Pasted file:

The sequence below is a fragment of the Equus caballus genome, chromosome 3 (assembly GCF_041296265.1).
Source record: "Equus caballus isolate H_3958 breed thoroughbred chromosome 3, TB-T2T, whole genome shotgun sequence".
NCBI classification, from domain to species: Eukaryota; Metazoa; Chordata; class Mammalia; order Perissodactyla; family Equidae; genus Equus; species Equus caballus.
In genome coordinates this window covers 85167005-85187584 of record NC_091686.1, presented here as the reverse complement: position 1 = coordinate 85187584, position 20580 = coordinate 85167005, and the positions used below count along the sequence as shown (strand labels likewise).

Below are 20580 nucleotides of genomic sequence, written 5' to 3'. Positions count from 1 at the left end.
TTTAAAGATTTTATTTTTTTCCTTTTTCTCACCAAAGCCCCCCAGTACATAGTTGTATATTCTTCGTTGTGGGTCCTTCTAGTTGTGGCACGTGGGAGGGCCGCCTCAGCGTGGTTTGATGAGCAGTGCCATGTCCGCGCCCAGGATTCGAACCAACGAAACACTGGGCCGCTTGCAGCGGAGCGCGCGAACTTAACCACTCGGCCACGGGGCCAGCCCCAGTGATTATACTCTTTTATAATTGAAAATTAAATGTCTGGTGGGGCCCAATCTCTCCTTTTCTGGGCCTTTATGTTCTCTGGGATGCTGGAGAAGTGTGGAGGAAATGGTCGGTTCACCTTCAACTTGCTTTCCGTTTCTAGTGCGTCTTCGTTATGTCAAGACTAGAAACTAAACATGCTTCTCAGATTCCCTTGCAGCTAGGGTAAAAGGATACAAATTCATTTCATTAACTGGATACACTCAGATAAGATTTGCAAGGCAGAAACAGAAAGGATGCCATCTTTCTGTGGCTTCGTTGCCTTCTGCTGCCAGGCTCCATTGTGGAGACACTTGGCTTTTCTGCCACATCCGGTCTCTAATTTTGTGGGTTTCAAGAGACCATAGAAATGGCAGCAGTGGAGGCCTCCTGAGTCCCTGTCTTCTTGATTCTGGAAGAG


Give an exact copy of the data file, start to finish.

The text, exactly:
The sequence below is a fragment of the Equus caballus genome, chromosome 3 (assembly GCF_041296265.1).
Source record: "Equus caballus isolate H_3958 breed thoroughbred chromosome 3, TB-T2T, whole genome shotgun sequence".
NCBI classification, from domain to species: Eukaryota; Metazoa; Chordata; class Mammalia; order Perissodactyla; family Equidae; genus Equus; species Equus caballus.
In genome coordinates this window covers 85167005-85187584 of record NC_091686.1, presented here as the reverse complement: position 1 = coordinate 85187584, position 20580 = coordinate 85167005, and the positions used below count along the sequence as shown (strand labels likewise).

Below are 20580 nucleotides of genomic sequence, written 5' to 3'. Positions count from 1 at the left end.
TTTAAAGATTTTATTTTTTTCCTTTTTCTCACCAAAGCCCCCCAGTACATAGTTGTATATTCTTCGTTGTGGGTCCTTCTAGTTGTGGCACGTGGGAGGGCCGCCTCAGCGTGGTTTGATGAGCAGTGCCATGTCCGCGCCCAGGATTCGAACCAACGAAACACTGGGCCGCTTGCAGCGGAGCGCGCGAACTTAACCACTCGGCCACGGGGCCAGCCCCAGTGATTATACTCTTTTATAATTGAAAATTAAATGTCTGGTGGGGCCCAATCTCTCCTTTTCTGGGCCTTTATGTTCTCTGGGATGCTGGAGAAGTGTGGAGGAAATGGTCGGTTCACCTTCAACTTGCTTTCCGTTTCTAGTGCGTCTTCGTTATGTCAAGACTAGAAACTAAACATGCTTCTCAGATTCCCTTGCAGCTAGGGTAAAAGGATACAAATTCATTTCATTAACTGGATACACTCAGATAAGATTTGCAAGGCAGAAACAGAAAGGATGCCATCTTTCTGTGGCTTCGTTGCCTTCTGCTGCCAGGCTCCATTGTGGAGACACTTGGCTTTTCTGCCACATCCGGTCTCTAATTTTGTGGGTTTCAAGAGACCATAGAAATGGCAGCAGTGGAGGCCTCCTGAGTCCCTGTCTTCTTGATTCTGGAAGAG